Ethiopian Premier League’s (EPL) newest club Mekele City FC (M City) announced the inclusion of three new foreign players to its squad on Wednesday. The three players joining Mekele include two Ghanaians and one from Equatorial Guinea.
As Addis Ababa hosted the 29th Ordinary Session of the Assembly of the African Union this week, hundreds of delegates verged into the capital. The delegates were able to enjoy a rare hospitality coupled with near-perfect weather within the city.
It was not just the lofty ideals on peace and prosperity that was being discussed in the halls of power at the headquarters of AU, but the nightlife that was a hot topic of discussion. Addis was capturing the pockets and the hearts of delegates, excited to spend resources to have the most of their visit in the busy and crowded capital.
There also seemed to be a universal sentiment the city had ample choices for visitors to enjoy and appreciate. To some delegates, many of these goodies and privileges came at an exaggerated price, as a number of delegates complained to The Reporter. “The taxis are expensive in Ethiopia,” one delegate complained to The Reporter as he entered Ramada Addis. “I was charged USD 25 to come from my hotel at Ghion to Ramada. Is that how much you pay,” he demanded to know.
Another delegate complained about losing his cell phone the night before, as he attempted to have cheap drinks around the Stadium area in the wee hours of the night. “But it was my fault; I had consumed your beer to the fullest and I met lots of beautiful people.”
Brand-name hotels such as Hilton, Ramada and Sheraton saw brisk business and full house as the shantytown and ordinary pubs and those in between, saw lukewarm success in luring visiting customers. With cheap beer and adolescent girls helping lure customers, the area known as Chechnya near Atlas Hotel became the after-hour destination for most. There were many go-between entrepreneurs looking to help them exchange US dollars to birr.
There were many delegates looking to get favorable rates in the open. “I have changed more than USD 400 in the black market in one night and spent it all,” one delegate said, as he entered a pub known for attractive women. “I love Ethiopia; I never knew I could enjoy it as much as I am doing now. There are too many beautiful Ethiopian women everywhere,” he pointed out.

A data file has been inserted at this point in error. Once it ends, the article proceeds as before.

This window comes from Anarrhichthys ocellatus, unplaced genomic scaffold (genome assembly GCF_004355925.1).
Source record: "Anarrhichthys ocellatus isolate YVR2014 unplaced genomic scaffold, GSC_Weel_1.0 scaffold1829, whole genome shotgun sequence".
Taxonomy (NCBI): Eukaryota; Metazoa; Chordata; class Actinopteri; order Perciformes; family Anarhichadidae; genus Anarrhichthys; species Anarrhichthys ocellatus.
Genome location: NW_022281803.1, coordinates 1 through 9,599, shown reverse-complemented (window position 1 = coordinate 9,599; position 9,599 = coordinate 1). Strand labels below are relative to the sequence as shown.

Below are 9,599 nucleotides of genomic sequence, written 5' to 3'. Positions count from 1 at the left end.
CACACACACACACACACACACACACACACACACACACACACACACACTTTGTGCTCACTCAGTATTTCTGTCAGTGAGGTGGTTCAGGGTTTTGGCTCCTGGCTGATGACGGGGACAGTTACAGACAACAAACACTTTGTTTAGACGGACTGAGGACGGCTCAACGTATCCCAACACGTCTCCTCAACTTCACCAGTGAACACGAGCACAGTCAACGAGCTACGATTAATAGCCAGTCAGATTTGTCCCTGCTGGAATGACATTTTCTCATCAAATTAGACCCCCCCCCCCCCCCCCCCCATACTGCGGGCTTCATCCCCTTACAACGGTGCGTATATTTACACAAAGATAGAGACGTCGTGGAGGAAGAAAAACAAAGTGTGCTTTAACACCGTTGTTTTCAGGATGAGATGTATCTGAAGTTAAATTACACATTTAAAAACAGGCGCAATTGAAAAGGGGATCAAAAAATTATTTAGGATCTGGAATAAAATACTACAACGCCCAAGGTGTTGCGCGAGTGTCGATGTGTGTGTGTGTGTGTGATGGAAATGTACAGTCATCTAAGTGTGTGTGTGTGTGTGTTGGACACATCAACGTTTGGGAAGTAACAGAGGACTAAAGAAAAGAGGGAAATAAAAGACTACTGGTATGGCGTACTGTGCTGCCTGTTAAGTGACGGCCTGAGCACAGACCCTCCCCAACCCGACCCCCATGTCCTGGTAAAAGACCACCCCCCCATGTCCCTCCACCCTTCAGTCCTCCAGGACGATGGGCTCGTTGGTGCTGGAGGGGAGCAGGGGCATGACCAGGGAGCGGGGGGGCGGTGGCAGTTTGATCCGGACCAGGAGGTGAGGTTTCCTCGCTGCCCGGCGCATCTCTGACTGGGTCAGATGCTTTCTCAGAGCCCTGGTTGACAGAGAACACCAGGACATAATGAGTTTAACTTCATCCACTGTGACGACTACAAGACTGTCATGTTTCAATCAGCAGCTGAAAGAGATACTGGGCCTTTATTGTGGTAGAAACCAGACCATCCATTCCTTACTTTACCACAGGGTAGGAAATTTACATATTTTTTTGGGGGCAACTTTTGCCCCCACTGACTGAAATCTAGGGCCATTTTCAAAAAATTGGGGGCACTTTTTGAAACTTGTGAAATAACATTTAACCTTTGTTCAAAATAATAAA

“This is no ordinary week for us, and we can go on as late as our customers want,” a businesswoman told The Reporter. “The girls are making money, they are being showered with gifts and money and I am selling and charging what I want as my patrons do not care about money,” she added as delegates danced and mimicked Ethiopian dance moves.
As the capital continues to attract conferences, regional or international, more specifically the gatherings associated with the African Union, these gatherings are a milestone for local entrepreneurs, an easy way to make money for many. Many are using the opportunity to take advantage of delegates with little information bringing no fixed prices on goods and services in the city.
“Many just pay what we ask, they do not negotiate,” a bar owner told The Reporter. “Many entrepreneurs seem to have two sets of prices – foreigners and local prices and that seems to be a problem most of the time.”
The many delegates that The Reporter spoke to seem to enjoy the city fully and appreciate the many choices they have in their disposal. However, as many learn the way of life in Addis, perhaps the black market exchange that was offered to them, the negotiation they could have taken advantage of, many feel overcharged and shortchanged, according to a translator, driver contracted by the AU.
“We try to warn them, teach them the basics, but they are too overwhelmed and excited to be preached, but only learn from their own mistakes,” the veteran driver said. “Local beers, night clubs and women, are what they want, and they seem to master Amharic words for us to understand them. I have seen prostitutes demand to be paid in US dollars, in prices that are extremely expensive, taking advantage of vulnerable gullible foreigners,” he said.
“With no translator and little knowledge of the value of things we want to enjoy, Addis is a beautiful city but there are too many trappings along the way,” a delegate protested to The Reporter. “But, I can’t deny, I have enjoyed visiting this beautiful city”.